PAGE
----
This was the book recommended to me on the Modern Mrs. Darcy book matchmaking. And oh boy, is it a good recommendation. I've had trouble putting it down. Adams makes his characters so real, and his description of the English countryside is beautiful. I think what I like most is that, even though it's a "children's" book, he doesn't talk down to the reader. Also, I'm about halfway through and I still have no idea where this is going to end up. That's refreshing.

     I'll be linking up with Modern Mrs. Darcy, as usual, and you can check out other book recommendations there.

Sunday, April 12, 2015

The Centurions Talk About Their Day

Lack of sleep gives me really strange ideas.

It turns out, being a centurion came with some really weird hazards.

Saturday, April 11, 2015

Video Saturday: George R.R. Martin has a Blank Page!

Sure, it seemed like a good career move for Danaerys, right up until she discovered that Martin is psychotic.

don't talk to me about jon that last scene never happened, understand, NEVER HAPPENED

Friday, April 10, 2015

So I've been reading the Chronicles of the Fourth Crusades...

Villehardouin really wants you to know how awesome the Doge is.

Thursday, April 9, 2015

Erica Writes Poetry: Let's sing a ballad!

This seems like an appropriate day for posting my little ballad...

besides everyone knows the war never ended in the South, that's why we're all crazy there

The Ballad of Hanging Rock

There was a battle at Hanging Rock
Down in old Virginia
Yankees and Rebels together fought
Way down in old Virginia

Hunter was running for the west
Down in old Virginia
But Jubal Early gave him no rest
Way down in old Virginia

The battle was long and the battle was fierce
Down in old Virginia
Hunter’s men were sorely pierced
Way down in old Virginia

They fled across the Appalachians
Down in old Virginia
They fled the rock in great chagrin
Way down in old Virginia

They tried to burn the county courthouse
Down in old Virginia
But Hunter made them move on out
Way down in old Virginia

Potts’ Mountain would prove fatal
Down in old Virginia
Seven hundred horses fell like cattle
Way down in old Virginia

We still remember Hunter’s Raid
Down in old Virginia
As we relax in the courthouse shade
Way down in old Virginia

Tuesday, April 7, 2015

Erica Writes Poetry: Getting Iambic Up In Here

The Walk

I walked along the field at night

The silence touched my icy arms

Like fingers with no warmth or source

Grass slid against my jeans, dew soaked

Stars glimmered, cold and far away

But I didn't want to go home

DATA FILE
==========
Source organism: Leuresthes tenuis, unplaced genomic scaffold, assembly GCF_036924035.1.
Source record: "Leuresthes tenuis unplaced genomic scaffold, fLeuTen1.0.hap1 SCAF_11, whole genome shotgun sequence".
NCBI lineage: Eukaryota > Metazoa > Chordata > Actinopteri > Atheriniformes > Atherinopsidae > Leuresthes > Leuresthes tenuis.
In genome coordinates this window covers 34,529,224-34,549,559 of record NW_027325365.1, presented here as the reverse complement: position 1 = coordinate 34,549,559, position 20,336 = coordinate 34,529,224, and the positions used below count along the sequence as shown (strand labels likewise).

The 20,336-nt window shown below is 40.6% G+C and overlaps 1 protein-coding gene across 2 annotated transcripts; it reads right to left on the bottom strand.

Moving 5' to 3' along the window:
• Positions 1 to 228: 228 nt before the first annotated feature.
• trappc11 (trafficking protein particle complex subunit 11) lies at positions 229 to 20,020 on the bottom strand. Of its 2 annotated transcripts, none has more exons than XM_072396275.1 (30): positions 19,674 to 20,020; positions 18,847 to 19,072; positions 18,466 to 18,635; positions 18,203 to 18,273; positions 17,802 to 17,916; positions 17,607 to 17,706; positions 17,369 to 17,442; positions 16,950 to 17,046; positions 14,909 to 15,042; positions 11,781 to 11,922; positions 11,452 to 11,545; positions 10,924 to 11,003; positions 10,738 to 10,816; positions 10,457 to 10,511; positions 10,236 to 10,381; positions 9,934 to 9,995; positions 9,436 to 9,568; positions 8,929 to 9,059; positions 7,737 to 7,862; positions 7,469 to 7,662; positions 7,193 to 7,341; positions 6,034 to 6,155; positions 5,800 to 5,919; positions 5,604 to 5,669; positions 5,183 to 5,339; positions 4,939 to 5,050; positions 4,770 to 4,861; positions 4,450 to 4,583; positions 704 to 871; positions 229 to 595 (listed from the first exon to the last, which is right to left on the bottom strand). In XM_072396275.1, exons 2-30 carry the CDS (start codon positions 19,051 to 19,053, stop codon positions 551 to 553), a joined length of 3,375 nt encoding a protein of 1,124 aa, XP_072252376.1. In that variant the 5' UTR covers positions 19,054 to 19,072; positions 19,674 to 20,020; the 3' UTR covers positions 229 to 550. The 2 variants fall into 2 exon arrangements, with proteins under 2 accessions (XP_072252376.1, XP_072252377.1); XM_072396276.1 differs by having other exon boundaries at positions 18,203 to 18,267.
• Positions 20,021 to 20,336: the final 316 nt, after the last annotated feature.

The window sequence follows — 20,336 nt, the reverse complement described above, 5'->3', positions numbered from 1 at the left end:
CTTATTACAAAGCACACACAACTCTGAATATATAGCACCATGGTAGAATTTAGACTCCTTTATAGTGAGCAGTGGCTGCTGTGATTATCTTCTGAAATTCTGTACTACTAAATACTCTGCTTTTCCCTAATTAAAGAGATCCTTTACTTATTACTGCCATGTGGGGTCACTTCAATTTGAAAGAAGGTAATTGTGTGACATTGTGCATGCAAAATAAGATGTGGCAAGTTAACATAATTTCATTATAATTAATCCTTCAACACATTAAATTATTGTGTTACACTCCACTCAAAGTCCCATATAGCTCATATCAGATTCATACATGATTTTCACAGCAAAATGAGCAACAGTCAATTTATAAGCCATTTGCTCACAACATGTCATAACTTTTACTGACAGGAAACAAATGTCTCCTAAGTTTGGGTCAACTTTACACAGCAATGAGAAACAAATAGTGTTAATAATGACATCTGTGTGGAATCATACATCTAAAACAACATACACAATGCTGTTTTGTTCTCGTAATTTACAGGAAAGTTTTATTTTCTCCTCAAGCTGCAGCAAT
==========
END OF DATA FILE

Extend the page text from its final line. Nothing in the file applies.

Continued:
Sunday, April 5, 2015

Saturday, April 4, 2015

Womenfolk can't know how to football

You know, sexism doesn't actually exist. Girls just take things way out of context. In fact, most men are happy to be nice to girls, as long as they are pretty women and go on dates with them whenever they ask. Sexism does not exist.

I mean, take this chick who just got hired as the first female NFL ref. Sarah Thomas. Sure, she's officiated football before, but people are worried you guys. They're not mad that a girl is doing man things, they're just worried for her. So worried. They don't want her to get herself hurt. It's not safe out there for a little woman, you know? I mean, there's a lot of big scary manly men out there on the field. What if the NFL is just doing this for publicity? Is she really even qualified?

Fricking periods, how do they work?

Why can't the ladies just leave the men to their menning?

But these men are extra manly. Don't you see how super manly they are? They're, like, Conan, or something. She's gonna get Crom's attention doing this, and you all know that's a bad idea.

Lol. Sexism. Not even a real thing.

Inb4 five million people insist I'm just being a silly emotional woman, because that's how you win arguments. But seriously, do you want your every move questioned based on your equipment?

Friday, April 3, 2015

NuWho Reviews: Rose and The End of the World

     Well, we made it. Here we are, NuWho. Where companions are not so awkwardly dressed and the Doctor is going through an extended mid-life crisis. Also, ears.


     Rose Tyler is your average girl: devoted boyfriend, boring job at the shop, plastic mannequins coming to life and 


     I hate Autons.